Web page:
The rest of the world is ready to jump into bed with China. There may or may not be a divorce between the USA and its old lover, but at least right now the world is ready to play around with China just for the thrill of it, before the USA gets home. But, by the time it wakes up from its shutdown, its self-centered talk on budget ceilings and Quantitative Easing and when it finally comes clea
n about its illegal and reprehensible eavesdropping on the entire world in a bout of power-struggle that dates back to another era, then it will realize that it has been spending too much time working at the office and the world has had enough of being neglected, down-trodden and ill-treated. Yes, the world is ready to jump into bed with China and it will more than likely be a far better lover. At least we expect China to eavesdrop on us, at least the West expects them to be subversive in their dealings and fake it when they are with us. But, we know all that and so expect it. With the USA the world thought that they were getting something better.

The USA might have been in bed with China in the past, but that’s going to change in the future. It will be the others.

It’s not ‘Game Over’ that will echo from the good old land of Uncle Sam as more than one has told the world before, this time, it’s the honeymoon that’s over, guys!

Originally posted: World Ready to Jump into Bed with China

 

You might also enjoy: Indian Inflation: Out of Control? | Greenspan Maps a Territory Gold Rush or Just a Streak? | Obama’s Obamacare: Double Jinx | Financial Markets: Negating the Laws of Gravity  |Blatant Housing-Bubble: Stating the Obvious | Let’s Downgrade S&P, Moody’s and Fitch For Once | US Still Living on Borrowed Time | (In)Direct Slavery: We’re All Guilty | The Nobel Prize: Do We Have to Agree? | Revolution Costs | Petrol Increase because Traders Can’t Read | Darfur: The Land of Gold(s) | Obamacare: I’ve Started So I’ll Finish | USA: Uncle Sam is Dead | Where Washington Should Go for Money: Havens | Sugar Rush is on | Human Capital: Switzerland or Yemen? |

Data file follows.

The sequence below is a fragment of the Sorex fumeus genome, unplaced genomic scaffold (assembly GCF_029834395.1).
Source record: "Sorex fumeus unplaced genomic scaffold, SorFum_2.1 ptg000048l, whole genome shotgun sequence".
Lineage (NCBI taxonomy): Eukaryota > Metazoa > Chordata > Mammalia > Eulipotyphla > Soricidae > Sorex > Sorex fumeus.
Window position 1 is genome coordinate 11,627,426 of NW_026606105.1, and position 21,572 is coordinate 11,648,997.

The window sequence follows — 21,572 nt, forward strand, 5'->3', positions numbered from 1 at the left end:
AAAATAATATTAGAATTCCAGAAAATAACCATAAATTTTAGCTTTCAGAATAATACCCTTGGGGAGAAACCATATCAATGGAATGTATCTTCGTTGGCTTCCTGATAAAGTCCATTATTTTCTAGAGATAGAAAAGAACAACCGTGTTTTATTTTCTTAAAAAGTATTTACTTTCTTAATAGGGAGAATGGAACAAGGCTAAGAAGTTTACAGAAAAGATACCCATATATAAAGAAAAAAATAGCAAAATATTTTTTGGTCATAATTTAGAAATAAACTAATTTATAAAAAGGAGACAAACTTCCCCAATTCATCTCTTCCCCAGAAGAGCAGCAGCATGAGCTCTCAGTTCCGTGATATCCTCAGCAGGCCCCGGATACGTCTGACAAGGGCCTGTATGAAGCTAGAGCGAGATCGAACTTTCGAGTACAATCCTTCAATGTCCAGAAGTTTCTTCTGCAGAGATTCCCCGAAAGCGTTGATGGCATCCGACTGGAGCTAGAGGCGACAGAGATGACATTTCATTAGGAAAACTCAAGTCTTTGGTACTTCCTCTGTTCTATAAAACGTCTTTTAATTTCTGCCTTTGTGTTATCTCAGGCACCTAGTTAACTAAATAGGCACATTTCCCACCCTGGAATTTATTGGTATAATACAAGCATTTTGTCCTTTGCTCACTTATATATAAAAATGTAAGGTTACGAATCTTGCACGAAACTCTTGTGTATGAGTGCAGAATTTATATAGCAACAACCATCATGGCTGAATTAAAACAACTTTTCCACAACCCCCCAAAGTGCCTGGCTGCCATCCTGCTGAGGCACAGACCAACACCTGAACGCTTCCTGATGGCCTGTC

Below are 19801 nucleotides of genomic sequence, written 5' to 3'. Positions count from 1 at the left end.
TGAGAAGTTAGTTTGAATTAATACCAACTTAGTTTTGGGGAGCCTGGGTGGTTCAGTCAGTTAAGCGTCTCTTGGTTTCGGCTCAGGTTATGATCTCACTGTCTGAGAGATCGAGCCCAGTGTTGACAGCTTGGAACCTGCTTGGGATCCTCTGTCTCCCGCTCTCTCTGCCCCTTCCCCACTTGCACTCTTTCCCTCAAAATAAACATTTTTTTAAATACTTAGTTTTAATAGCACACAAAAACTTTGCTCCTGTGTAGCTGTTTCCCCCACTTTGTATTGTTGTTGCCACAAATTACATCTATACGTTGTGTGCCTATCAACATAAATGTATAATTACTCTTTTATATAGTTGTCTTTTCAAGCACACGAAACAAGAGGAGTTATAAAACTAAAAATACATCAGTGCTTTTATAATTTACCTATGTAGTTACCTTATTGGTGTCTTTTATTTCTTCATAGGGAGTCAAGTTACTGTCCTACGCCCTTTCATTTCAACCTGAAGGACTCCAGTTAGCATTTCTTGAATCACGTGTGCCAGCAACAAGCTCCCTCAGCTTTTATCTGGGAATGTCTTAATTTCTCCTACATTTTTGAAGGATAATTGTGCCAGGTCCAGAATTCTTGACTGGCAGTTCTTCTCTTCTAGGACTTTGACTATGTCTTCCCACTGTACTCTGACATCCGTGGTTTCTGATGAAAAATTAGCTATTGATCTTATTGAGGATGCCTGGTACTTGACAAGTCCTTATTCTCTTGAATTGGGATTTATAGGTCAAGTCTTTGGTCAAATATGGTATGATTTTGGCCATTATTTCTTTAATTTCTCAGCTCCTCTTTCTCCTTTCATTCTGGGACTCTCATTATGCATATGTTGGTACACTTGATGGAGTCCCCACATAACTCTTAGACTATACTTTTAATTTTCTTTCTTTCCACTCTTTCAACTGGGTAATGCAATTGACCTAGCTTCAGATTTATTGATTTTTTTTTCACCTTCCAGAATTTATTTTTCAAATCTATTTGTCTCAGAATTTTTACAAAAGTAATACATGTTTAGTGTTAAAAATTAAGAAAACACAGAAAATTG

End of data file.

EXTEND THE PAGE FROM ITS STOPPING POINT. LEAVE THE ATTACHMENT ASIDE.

Technical Analysis: Bear Expanding Triangle | Bull Expanding Triangle | Bull Falling Wedge Bear Rising Wedge High & Tight Flag

 


    



via Zero Hedge http://feedproxy.google.com/~r/zerohedge/feed/~3/r47Ag_atRDQ/story01.htm Pivotfarm

Pimco’s Total Return Fund Loses World’s Largest Mutual Fund Title To Vanguard

In what is the biggest black eye for Bill Gross and the largest bond manager in the world, moments ago Bloomberg reported that the title of the world’s largest mutual fund has just changed hands:

  • PIMCO TOTAL RETURN LOSES LARGEST MUTUAL FUND TITLE TO VANGUARD
  • GROSS’S PIMCO TOTAL RETURN BECAME LARGEST MUTUAL FUND IN 2008
  • PIMCO TOTAL RETURN HAD $247.9 BILLION IN ASSETS AS OF OCT. 31

This comes on the heels of what Reuters reports is the sixth consecutive month of outflows for the TRF, with $4.4 billion withdrawn in October, while on the other side Vanguard, now at $251 billion, has more than tripled in size since the end of 2008 as the scramble for equities in Bernanke’s new normal has become the only game in town.

Which begs the question: a few months ago, the BOE’s Andy Haldane stated explicitly that central bankers have “intentionally blown the biggest government bond bubble in history.” So with this symbolic shift away from bonds and into stocks, is the bubble now well and truly just an equity phenomenon?


    



via Zero Hedge http://feedproxy.google.com/~r/zerohedge/feed/~3/l0Hr5uZCQ24/story01.htm Tyler Durden

Pimco's Total Return Fund Loses World's Largest Mutual Fund Title To Vanguard

In what is the biggest black eye for Bill Gross and the largest bond manager in the world, moments ago Bloomberg reported that the title of the world’s largest mutual fund has just changed hands:

  • PIMCO TOTAL RETURN LOSES LARGEST MUTUAL FUND TITLE TO VANGUARD
  • GROSS’S PIMCO TOTAL RETURN BECAME LARGEST MUTUAL FUND IN 2008
  • PIMCO TOTAL RETURN HAD $247.9 BILLION IN ASSETS AS OF OCT. 31

This comes on the heels of what Reuters reports is the sixth consecutive month of outflows for the TRF, with $4.4 billion withdrawn in October, while on the other side Vanguard, now at $251 billion, has more than tripled in size since the end of 2008 as the scramble for equities in Bernanke’s new normal has become the only game in town.